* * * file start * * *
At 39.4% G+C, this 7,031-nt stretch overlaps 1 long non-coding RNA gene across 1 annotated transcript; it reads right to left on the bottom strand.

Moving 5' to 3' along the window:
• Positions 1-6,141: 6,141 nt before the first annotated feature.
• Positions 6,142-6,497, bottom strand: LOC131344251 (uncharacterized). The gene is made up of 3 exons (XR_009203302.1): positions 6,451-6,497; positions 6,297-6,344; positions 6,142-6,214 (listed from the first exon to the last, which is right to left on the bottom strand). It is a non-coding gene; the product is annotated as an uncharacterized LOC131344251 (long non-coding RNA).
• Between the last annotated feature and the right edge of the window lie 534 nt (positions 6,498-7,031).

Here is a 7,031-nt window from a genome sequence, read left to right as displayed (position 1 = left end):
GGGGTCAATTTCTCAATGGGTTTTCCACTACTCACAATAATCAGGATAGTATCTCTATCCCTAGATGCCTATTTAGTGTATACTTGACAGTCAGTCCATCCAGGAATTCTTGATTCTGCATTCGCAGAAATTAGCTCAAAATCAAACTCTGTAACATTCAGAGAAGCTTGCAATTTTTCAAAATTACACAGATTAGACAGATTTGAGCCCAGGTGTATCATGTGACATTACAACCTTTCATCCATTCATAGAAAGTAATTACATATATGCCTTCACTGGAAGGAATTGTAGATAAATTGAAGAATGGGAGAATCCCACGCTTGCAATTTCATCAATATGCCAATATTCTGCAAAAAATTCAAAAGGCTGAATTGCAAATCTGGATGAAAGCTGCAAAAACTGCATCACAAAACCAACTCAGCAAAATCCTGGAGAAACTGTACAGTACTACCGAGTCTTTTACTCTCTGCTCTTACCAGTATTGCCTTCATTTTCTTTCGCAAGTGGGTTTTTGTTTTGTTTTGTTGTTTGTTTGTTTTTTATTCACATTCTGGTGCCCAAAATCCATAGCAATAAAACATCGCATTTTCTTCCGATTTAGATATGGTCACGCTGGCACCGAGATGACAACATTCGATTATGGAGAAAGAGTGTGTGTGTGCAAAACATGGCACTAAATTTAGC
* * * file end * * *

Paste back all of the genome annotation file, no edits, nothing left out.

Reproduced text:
At 39.4% G+C, this 7,031-nt stretch overlaps 1 long non-coding RNA gene across 1 annotated transcript; it reads right to left on the bottom strand.

Moving 5' to 3' along the window:
• Positions 1-6,141: 6,141 nt before the first annotated feature.
• Positions 6,142-6,497, bottom strand: LOC131344251 (uncharacterized). The gene is made up of 3 exons (XR_009203302.1): positions 6,451-6,497; positions 6,297-6,344; positions 6,142-6,214 (listed from the first exon to the last, which is right to left on the bottom strand). It is a non-coding gene; the product is annotated as an uncharacterized LOC131344251 (long non-coding RNA).
• Between the last annotated feature and the right edge of the window lie 534 nt (positions 6,498-7,031).

Here is a 7,031-nt window from a genome sequence, read left to right as displayed (position 1 = left end):
GGGGTCAATTTCTCAATGGGTTTTCCACTACTCACAATAATCAGGATAGTATCTCTATCCCTAGATGCCTATTTAGTGTATACTTGACAGTCAGTCCATCCAGGAATTCTTGATTCTGCATTCGCAGAAATTAGCTCAAAATCAAACTCTGTAACATTCAGAGAAGCTTGCAATTTTTCAAAATTACACAGATTAGACAGATTTGAGCCCAGGTGTATCATGTGACATTACAACCTTTCATCCATTCATAGAAAGTAATTACATATATGCCTTCACTGGAAGGAATTGTAGATAAATTGAAGAATGGGAGAATCCCACGCTTGCAATTTCATCAATATGCCAATATTCTGCAAAAAATTCAAAAGGCTGAATTGCAAATCTGGATGAAAGCTGCAAAAACTGCATCACAAAACCAACTCAGCAAAATCCTGGAGAAACTGTACAGTACTACCGAGTCTTTTACTCTCTGCTCTTACCAGTATTGCCTTCATTTTCTTTCGCAAGTGGGTTTTTGTTTTGTTTTGTTGTTTGTTTGTTTTTTATTCACATTCTGGTGCCCAAAATCCATAGCAATAAAACATCGCATTTTCTTCCGATTTAGATATGGTCACGCTGGCACCGAGATGACAACATTCGATTATGGAGAAAGAGTGTGTGTGTGCAAAACATGGCACTAAATTTAGC